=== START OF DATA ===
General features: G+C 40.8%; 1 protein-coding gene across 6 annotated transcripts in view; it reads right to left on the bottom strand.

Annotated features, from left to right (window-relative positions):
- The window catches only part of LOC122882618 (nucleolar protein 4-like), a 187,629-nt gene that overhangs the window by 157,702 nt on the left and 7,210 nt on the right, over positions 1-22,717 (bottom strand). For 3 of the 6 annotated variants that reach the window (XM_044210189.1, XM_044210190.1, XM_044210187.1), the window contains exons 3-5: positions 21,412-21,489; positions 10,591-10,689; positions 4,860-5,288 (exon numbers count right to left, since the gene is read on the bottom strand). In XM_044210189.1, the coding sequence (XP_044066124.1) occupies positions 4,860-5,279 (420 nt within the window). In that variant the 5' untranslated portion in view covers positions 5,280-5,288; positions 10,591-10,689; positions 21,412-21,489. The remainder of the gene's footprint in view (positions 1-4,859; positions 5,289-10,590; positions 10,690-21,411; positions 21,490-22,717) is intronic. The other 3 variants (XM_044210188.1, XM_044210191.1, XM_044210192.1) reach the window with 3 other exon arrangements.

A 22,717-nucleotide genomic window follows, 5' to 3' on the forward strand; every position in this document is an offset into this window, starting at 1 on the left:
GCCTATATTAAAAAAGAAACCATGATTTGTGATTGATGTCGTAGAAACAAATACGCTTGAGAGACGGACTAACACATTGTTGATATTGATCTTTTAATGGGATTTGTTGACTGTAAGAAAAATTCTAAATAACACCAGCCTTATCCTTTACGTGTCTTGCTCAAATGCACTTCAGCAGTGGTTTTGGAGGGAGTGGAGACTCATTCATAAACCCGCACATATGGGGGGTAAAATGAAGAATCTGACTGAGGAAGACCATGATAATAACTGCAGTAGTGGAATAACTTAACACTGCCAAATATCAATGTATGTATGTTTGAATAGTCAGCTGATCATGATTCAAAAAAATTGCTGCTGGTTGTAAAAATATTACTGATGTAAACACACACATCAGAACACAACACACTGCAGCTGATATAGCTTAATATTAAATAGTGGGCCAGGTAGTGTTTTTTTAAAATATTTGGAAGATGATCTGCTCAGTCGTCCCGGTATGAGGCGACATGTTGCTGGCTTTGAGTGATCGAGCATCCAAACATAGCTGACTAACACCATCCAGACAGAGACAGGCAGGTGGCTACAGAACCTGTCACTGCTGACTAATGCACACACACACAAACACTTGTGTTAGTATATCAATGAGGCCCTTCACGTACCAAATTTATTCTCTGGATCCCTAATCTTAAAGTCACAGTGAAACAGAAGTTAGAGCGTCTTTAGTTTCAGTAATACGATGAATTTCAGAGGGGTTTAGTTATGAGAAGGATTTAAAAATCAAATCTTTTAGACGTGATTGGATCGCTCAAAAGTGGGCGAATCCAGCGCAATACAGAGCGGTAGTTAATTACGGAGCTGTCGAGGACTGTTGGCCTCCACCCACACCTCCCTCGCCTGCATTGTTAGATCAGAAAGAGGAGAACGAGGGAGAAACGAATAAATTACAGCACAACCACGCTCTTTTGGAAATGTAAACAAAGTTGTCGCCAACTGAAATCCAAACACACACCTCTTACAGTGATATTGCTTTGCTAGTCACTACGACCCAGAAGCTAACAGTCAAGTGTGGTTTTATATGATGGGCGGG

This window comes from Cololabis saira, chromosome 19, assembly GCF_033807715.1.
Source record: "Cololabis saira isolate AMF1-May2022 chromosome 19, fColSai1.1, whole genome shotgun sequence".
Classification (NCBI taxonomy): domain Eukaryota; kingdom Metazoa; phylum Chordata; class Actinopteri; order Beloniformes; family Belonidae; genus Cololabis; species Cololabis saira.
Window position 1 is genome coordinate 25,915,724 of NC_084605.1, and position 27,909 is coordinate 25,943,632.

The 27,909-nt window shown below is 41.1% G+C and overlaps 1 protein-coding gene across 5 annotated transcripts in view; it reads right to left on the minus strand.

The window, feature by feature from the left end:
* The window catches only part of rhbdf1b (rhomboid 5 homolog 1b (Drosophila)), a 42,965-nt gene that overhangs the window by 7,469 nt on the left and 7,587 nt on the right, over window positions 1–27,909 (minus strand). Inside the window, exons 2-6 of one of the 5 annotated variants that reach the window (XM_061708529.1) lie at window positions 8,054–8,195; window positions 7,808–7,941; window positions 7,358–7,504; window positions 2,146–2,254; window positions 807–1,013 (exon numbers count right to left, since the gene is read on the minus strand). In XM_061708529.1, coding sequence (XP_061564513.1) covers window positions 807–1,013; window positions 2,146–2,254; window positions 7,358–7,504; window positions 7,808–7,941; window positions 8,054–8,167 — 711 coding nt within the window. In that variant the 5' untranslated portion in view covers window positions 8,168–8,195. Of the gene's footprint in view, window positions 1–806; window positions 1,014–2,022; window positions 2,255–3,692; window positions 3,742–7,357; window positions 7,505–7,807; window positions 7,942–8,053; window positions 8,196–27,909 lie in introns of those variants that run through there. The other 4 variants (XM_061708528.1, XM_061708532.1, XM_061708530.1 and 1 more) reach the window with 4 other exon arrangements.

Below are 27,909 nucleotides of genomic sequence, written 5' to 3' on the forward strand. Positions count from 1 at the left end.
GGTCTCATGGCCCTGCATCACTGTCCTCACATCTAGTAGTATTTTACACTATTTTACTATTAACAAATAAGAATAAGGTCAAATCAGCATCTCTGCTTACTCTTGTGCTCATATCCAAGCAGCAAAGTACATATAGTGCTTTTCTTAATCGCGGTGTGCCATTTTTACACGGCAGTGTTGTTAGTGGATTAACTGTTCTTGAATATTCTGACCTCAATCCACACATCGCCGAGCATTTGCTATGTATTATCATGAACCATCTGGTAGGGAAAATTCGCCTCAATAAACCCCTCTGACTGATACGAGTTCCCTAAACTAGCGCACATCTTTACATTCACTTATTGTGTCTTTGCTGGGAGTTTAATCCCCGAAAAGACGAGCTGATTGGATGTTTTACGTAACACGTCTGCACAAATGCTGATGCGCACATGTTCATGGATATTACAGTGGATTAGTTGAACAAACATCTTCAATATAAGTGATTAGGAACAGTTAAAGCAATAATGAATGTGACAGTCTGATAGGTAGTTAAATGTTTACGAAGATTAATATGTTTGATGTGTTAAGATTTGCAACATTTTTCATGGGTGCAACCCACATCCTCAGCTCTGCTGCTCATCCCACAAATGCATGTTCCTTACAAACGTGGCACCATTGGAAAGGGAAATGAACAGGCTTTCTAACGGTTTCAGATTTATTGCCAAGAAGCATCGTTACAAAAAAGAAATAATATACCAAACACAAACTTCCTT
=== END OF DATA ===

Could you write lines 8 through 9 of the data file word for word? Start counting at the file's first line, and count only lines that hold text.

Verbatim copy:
Classification (NCBI taxonomy): domain Eukaryota; kingdom Metazoa; phylum Chordata; class Actinopteri; order Beloniformes; family Belonidae; genus Cololabis; species Cololabis saira.
Window position 1 is genome coordinate 25,915,724 of NC_084605.1, and position 27,909 is coordinate 25,943,632.